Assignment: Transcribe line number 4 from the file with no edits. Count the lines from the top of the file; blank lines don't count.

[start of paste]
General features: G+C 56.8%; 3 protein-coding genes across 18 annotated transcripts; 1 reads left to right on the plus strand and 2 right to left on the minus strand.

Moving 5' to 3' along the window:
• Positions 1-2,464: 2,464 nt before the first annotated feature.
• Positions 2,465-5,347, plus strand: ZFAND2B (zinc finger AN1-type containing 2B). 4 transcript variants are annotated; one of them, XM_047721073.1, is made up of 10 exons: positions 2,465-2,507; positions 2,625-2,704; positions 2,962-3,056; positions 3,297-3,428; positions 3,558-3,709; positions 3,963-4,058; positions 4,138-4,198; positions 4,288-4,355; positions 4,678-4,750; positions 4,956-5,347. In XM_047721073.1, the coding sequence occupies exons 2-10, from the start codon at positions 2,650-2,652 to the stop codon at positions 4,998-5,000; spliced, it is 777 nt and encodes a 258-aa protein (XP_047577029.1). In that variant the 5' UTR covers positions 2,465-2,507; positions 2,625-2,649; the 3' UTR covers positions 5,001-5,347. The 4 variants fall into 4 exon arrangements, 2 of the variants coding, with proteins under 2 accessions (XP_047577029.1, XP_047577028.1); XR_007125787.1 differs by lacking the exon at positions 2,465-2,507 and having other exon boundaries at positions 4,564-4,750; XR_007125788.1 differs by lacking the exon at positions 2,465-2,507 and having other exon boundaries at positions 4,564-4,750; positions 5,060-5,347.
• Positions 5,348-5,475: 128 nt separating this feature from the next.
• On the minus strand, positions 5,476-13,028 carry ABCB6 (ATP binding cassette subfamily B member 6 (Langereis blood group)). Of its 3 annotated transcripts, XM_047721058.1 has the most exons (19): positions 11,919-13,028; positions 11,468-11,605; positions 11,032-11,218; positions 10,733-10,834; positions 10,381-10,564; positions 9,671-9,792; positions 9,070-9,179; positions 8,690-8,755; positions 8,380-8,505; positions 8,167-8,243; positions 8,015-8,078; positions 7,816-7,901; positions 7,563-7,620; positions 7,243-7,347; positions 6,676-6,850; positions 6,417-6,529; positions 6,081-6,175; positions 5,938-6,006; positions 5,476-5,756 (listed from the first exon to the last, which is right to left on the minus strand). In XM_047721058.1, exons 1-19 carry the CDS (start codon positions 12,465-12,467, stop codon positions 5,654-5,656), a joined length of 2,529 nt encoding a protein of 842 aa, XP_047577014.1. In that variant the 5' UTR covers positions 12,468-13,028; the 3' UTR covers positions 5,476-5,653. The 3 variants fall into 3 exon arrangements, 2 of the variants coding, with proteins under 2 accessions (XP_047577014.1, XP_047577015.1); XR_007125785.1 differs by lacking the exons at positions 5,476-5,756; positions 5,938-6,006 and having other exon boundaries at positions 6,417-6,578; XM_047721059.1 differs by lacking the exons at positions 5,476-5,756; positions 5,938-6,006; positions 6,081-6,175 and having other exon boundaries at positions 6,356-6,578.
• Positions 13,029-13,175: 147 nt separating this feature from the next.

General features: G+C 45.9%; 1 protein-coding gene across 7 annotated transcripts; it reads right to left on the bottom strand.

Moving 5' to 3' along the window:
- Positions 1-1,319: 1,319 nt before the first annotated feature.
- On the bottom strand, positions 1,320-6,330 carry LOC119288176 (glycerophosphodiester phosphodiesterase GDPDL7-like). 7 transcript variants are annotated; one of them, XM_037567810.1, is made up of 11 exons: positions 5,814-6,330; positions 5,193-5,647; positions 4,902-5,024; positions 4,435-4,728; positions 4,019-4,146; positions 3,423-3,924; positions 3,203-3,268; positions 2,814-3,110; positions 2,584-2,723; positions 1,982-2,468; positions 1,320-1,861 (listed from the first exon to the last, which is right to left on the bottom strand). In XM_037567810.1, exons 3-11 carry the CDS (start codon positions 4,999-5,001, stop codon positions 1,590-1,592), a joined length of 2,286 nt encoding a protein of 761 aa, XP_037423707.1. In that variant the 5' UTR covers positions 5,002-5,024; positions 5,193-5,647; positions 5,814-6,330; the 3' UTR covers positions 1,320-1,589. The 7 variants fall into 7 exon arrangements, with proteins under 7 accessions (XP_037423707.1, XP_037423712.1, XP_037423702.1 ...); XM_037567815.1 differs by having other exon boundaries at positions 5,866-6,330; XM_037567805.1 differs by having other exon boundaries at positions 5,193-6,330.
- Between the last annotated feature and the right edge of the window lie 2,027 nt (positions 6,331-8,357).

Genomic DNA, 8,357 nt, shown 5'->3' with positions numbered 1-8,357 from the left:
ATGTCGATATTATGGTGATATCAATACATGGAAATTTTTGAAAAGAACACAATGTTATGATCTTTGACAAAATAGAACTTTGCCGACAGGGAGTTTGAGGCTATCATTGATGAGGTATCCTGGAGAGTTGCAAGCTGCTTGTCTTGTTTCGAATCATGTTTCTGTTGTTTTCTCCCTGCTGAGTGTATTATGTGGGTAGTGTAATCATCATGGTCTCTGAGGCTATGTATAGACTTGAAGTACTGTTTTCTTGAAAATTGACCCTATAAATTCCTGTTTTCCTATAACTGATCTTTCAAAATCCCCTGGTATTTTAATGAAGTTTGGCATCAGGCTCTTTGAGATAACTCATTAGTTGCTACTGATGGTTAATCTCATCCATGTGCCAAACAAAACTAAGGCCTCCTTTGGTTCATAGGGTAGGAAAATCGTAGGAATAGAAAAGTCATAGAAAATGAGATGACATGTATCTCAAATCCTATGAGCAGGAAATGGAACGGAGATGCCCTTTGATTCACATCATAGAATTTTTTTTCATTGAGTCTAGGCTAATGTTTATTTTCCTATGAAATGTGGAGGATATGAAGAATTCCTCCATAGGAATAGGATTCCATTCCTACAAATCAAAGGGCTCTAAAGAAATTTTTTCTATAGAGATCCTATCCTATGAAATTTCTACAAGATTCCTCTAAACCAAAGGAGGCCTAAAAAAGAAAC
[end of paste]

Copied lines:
• Positions 2,465-5,347, plus strand: ZFAND2B (zinc finger AN1-type containing 2B). 4 transcript variants are annotated; one of them, XM_047721073.1, is made up of 10 exons: positions 2,465-2,507; positions 2,625-2,704; positions 2,962-3,056; positions 3,297-3,428; positions 3,558-3,709; positions 3,963-4,058; positions 4,138-4,198; positions 4,288-4,355; positions 4,678-4,750; positions 4,956-5,347. In XM_047721073.1, the coding sequence occupies exons 2-10, from the start codon at positions 2,650-2,652 to the stop codon at positions 4,998-5,000; spliced, it is 777 nt and encodes a 258-aa protein (XP_047577029.1). In that variant the 5' UTR covers positions 2,465-2,507; positions 2,625-2,649; the 3' UTR covers positions 5,001-5,347. The 4 variants fall into 4 exon arrangements, 2 of the variants coding, with proteins under 2 accessions (XP_047577029.1, XP_047577028.1); XR_007125787.1 differs by lacking the exon at positions 2,465-2,507 and having other exon boundaries at positions 4,564-4,750; XR_007125788.1 differs by lacking the exon at positions 2,465-2,507 and having other exon boundaries at positions 4,564-4,750; positions 5,060-5,347.